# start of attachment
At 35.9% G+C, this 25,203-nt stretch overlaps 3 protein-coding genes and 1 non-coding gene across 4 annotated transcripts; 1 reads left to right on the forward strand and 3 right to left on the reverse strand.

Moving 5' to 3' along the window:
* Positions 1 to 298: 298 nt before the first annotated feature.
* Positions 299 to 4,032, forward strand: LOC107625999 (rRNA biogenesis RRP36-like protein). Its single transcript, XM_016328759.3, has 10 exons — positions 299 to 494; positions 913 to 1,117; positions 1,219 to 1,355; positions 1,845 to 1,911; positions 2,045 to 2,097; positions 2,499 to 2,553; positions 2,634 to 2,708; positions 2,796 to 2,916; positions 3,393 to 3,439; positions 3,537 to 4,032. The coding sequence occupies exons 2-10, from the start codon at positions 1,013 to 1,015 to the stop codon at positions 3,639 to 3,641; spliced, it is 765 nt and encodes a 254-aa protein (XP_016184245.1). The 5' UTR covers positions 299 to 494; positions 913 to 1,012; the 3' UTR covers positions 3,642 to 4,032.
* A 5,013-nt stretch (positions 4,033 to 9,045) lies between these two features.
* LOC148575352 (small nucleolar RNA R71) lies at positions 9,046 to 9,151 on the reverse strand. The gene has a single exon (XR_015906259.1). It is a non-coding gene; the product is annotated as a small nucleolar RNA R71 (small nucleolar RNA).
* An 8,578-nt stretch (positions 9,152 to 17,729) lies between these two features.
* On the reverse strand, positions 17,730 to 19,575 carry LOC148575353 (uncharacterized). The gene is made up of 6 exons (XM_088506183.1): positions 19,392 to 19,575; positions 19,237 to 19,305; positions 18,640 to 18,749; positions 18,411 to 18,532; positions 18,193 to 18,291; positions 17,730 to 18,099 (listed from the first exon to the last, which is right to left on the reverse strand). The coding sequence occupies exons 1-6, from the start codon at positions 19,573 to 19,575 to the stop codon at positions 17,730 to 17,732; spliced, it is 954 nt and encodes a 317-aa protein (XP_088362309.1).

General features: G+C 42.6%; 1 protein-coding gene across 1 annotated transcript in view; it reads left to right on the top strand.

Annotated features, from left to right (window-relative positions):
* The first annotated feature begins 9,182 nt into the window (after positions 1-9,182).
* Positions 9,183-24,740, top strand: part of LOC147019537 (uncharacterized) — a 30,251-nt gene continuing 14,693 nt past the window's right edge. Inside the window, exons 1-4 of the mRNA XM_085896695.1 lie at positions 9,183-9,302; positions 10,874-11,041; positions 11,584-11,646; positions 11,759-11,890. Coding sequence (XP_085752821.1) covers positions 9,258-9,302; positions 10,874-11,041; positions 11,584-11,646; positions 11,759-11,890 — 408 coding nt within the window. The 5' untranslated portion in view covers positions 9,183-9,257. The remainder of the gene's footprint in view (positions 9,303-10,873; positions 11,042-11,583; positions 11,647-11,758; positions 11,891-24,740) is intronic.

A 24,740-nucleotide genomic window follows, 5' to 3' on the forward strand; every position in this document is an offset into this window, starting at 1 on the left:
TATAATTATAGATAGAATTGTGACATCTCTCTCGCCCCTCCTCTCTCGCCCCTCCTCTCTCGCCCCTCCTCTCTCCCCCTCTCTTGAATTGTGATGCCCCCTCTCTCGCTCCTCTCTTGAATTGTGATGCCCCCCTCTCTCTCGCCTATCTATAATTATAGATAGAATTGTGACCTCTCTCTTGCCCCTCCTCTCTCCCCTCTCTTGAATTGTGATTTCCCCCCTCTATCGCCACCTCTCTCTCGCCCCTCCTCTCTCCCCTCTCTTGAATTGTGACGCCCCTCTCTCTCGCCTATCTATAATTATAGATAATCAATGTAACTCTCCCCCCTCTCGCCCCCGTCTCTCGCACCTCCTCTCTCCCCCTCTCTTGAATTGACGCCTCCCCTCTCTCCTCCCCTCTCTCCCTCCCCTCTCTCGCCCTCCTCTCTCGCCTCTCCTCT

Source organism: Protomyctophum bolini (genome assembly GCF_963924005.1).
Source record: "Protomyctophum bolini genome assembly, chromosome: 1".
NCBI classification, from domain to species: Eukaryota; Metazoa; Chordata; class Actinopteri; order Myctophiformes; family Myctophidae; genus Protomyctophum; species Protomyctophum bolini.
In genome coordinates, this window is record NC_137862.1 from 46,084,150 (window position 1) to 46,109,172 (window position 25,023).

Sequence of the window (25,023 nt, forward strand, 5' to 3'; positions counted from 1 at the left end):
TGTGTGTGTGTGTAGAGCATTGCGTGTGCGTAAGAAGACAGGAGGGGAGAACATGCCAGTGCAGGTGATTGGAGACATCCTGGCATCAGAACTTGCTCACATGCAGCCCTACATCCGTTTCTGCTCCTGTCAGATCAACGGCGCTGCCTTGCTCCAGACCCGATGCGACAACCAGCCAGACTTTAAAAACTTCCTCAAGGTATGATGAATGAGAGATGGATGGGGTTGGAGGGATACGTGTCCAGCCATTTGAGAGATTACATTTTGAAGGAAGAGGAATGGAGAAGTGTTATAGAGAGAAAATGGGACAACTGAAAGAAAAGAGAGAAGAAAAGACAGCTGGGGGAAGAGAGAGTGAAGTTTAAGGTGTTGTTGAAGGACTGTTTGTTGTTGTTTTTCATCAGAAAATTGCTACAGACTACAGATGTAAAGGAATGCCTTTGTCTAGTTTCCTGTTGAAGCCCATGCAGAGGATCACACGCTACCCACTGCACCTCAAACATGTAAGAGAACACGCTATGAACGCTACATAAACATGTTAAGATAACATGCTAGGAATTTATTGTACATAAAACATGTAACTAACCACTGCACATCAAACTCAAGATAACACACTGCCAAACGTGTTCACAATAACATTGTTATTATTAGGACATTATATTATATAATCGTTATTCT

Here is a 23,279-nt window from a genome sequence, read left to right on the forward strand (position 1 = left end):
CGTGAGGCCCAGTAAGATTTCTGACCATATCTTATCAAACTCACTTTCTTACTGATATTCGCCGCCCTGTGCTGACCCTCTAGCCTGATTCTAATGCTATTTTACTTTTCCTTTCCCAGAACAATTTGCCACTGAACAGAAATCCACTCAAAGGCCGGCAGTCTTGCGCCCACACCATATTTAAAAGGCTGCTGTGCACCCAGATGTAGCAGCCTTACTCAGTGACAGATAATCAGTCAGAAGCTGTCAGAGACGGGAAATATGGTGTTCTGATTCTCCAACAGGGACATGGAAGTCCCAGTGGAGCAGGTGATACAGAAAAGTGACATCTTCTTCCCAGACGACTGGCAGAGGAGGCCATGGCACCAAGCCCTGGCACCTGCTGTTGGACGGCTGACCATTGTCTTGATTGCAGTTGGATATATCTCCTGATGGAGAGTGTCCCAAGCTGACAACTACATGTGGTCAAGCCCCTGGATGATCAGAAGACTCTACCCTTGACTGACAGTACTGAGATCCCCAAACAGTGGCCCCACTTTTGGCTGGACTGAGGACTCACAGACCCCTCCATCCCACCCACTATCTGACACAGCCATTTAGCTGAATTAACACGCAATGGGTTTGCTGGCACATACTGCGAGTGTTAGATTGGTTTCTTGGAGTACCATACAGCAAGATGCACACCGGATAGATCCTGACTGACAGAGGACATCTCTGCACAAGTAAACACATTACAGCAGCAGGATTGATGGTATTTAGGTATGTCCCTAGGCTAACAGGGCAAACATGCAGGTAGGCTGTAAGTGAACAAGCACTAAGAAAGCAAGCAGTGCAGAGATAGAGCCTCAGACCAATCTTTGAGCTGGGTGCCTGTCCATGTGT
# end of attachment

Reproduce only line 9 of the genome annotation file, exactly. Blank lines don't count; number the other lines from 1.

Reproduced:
General features: G+C 42.6%; 1 protein-coding gene across 1 annotated transcript in view; it reads left to right on the top strand.